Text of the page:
Against the Law

PAUL

 

AGAINST THE LAW

BY

DAVID ARTHUR WALTERS

 

It appears that Paul’s letters were edited by conservatives a generation or so after his death; for instance 1 Corinthians and 2 Corinthians. And 1 Timothy, 2 Timothy, and Titus were written in his name to propagate the conservative view. Furthermore, authoritarian and sexually chauvinistic passages were interpolated into 1 Corinthians and Romans, and also Acts of the Apostles were tampered with to the same end. Paul is mistakenly believed to be a the foremost Christian advocate of misogyny and oppressive law. He would no doubt appear to be quite conservative in our day, but in his day quite a few conservatives wanted him dead for preaching liberty.

Paul’s famous Letter to the Galatians is considered to be the Magna Carta of Christian liberty. It was considered inauthentic, but modern research has confirmed it authenticity. It expresses a revolutionary spirit, not only against the state but also against the Jewish law as well. We should keep in mind here that the Christian revolution, in contradistinction to the Jewish Revolts, was fomented as a non-violent revolution. Salvation was to be achieved by faith alone and not by works such as circumcision and war. The early Christian pacifism reminds us of the many Jews who chose martyrdom during the Jewish Revolts instead of making war against the Romans.

Paul’s controversial libertarian doctrine has elicited strong opposition and approval since the day he espoused it. It has evoked a great deal of enthusiasm (god-possession) and bizarre behavior on the part of those who interpreted it to mean that Christ had in fact come for good, therefore every Christian had been set absolutely free from the law, the law not only of the emperor, but also the Torah. Augustine, sometimes arrogantly called “the father of modern European intellectual history”, was attracted to Paul’s message, as was Luther, who wrote two volumes on Galatians. Indeed, there would have been no Reformation without Paul, or Christianity for that matter.

Luther is certainly a fascinating propagandist to read – learned humanist authors during his day took to imitating his enthusiastic biblical style. Luther’s bombastic rhetoric is knotted with logical contradictions, which he frequently justifies by reference to “God’s mysteries.” Paul, whom Luther loves dearly, is by far more rational in his expositions.

Luther relied on Paul in his revolt against the Church. His initial intent was reform, not revolution – the revelation of faith he received on the toilet one fateful day was revolutionary in the spiritual sense. Yet Luther erred early on when he came down on the antinomian (against the Mosaic Law) side of Paul’s message. He had to reverse himself – returning to the doctrine that Jesus appeared to fulfill the Law – when the political ramifications of antinomianism threatened the peace. Luther over-reacted in his infamous ‘stab and kill” (the rebellious peasants) letter. His hyperbole in that letter made him appear to be a much worse hypocrite than he really was. The letter was intended to frighten the peasants away from revolt; because of the slow communications in those days, Luther did not know that, when he released his letter, the peasants had in fact already revolted, with pitchforks under the Rainbow Banner. 50,000 or more were stabbed and killed by well-armed professional soldiers.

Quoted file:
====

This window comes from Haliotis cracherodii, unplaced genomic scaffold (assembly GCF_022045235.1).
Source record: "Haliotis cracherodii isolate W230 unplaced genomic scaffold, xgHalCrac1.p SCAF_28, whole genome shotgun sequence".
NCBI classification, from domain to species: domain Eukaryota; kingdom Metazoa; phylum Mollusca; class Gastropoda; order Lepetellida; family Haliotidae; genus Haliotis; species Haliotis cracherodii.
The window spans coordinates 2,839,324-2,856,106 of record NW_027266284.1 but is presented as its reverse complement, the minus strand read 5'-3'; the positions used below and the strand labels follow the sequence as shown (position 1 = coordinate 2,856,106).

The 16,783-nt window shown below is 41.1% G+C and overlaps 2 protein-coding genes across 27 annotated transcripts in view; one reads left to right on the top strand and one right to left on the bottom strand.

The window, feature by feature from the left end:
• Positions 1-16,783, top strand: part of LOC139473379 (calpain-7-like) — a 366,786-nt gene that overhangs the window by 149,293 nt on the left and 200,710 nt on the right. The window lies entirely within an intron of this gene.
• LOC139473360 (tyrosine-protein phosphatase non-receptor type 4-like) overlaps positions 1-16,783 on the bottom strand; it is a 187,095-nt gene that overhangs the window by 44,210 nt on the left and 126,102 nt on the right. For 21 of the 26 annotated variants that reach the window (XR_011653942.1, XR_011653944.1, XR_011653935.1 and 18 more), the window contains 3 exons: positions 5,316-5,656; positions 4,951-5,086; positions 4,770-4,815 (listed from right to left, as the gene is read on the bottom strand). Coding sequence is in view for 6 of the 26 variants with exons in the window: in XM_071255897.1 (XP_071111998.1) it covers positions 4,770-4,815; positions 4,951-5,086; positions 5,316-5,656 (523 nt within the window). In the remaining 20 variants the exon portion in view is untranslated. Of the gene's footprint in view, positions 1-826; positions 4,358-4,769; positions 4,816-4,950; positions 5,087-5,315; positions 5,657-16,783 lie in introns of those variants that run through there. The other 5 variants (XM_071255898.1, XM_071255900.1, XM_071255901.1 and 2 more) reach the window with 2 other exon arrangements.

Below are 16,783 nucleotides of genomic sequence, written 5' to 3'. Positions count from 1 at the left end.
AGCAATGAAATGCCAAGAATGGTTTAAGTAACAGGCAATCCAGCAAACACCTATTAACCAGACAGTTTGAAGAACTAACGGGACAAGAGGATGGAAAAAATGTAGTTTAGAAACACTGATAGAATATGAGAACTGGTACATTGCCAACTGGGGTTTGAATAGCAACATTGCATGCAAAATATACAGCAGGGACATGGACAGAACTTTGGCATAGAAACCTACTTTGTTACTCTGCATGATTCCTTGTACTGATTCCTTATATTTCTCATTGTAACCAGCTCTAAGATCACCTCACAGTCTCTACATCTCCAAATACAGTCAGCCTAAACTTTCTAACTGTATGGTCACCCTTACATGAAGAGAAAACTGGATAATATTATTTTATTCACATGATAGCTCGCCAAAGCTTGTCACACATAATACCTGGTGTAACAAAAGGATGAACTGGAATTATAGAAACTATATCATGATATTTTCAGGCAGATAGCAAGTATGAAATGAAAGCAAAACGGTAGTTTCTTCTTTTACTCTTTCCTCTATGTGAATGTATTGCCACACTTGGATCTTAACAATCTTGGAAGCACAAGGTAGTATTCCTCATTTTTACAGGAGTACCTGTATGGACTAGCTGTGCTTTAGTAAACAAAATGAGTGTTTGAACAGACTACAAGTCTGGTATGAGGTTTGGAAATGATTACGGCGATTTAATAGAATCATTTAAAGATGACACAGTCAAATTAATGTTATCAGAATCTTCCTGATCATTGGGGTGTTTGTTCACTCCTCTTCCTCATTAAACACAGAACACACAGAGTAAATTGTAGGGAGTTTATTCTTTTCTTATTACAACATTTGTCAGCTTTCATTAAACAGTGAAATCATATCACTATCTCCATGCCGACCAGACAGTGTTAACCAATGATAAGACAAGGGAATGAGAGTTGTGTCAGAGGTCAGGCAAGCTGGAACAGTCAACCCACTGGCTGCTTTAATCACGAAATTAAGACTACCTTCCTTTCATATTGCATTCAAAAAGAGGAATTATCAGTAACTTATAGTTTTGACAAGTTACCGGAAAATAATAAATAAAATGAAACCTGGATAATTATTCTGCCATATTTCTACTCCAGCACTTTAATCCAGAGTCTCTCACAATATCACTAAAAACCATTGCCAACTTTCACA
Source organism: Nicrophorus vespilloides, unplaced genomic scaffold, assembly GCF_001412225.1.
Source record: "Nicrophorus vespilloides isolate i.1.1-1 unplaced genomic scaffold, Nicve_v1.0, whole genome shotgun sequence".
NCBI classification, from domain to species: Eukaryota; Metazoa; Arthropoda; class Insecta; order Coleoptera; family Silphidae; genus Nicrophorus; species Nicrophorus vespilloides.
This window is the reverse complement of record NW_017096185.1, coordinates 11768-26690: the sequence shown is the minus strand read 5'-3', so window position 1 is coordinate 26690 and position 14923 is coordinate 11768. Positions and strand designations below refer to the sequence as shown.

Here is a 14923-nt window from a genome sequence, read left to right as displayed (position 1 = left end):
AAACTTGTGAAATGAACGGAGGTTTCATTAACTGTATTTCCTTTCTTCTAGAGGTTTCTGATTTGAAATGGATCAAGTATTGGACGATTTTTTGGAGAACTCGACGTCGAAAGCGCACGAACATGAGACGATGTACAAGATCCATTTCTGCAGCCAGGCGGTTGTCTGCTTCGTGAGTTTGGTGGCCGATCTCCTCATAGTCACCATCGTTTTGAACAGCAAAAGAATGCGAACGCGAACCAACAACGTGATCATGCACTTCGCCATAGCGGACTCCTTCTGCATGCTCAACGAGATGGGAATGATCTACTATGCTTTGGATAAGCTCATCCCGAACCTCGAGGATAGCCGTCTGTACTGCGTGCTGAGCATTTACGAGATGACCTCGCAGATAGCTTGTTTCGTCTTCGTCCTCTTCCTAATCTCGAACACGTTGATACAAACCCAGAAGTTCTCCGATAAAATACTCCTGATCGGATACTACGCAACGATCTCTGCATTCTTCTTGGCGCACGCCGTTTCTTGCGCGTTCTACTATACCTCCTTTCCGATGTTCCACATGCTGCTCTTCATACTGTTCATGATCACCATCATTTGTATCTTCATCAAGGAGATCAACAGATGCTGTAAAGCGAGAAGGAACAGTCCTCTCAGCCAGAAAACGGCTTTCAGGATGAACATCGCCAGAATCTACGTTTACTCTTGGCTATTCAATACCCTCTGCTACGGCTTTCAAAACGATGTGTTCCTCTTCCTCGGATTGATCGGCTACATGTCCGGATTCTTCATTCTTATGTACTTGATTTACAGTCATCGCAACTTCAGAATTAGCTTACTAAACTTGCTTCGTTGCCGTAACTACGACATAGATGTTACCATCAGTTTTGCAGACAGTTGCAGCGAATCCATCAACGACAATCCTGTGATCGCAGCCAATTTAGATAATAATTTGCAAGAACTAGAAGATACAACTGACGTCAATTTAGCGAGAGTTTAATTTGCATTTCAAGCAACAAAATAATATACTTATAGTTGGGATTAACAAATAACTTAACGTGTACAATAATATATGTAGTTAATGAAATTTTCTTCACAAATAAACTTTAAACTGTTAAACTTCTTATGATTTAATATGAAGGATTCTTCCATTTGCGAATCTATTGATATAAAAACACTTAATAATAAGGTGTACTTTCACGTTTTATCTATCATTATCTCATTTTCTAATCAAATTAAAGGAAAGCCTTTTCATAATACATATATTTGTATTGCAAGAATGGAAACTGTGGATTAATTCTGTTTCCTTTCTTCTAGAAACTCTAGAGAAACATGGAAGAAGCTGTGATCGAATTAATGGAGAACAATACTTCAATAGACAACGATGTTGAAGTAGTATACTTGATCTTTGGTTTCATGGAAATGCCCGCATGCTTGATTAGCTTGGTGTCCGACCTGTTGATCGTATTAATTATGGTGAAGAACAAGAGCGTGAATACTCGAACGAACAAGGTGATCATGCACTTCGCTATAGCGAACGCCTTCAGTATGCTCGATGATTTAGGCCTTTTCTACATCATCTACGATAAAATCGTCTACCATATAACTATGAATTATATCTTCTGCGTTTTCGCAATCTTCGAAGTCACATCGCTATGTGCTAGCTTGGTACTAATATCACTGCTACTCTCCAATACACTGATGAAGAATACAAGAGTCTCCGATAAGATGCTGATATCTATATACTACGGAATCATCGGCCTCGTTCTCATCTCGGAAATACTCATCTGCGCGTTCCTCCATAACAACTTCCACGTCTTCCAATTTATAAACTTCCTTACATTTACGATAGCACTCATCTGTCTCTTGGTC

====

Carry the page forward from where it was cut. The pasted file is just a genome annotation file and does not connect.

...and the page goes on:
The overt antinomian behavior of several enthusiastic groups was limited to sexual libertinism. Monogamy, or the sole ownership of a spouse, was said to be a most dreadful sin. Some of the politically oriented sects had communistic leanings while others looked to monarchical order or divinely sanctioned king and court for salvation. Luther’s repudiated peasants flew the Rainbow Banner of the Covenant – they wanted a brotherhood of love on Earth, a Kingdom of God.

A few Marxist-Leninist thinkers adopted the Peasant Rebellion as a precursor to their dream of universal peace on Earth, to be realized by an international uprising of workers to overthrow capitalism. However, it appears that the revolt Paul had in mind was non-violent. If we examine Luther’s doctrine of just war, we discover that he followed the feudal law in respect to revolution: that Christians must not revolt even against evil, ungodly princes. A pre-emptive strike against papal princes plotting to kill Lutherans would of course be an allowed exception to the rule, not condoned but certainly forgiven without a second thought.

2004 Kansas City, Missouri

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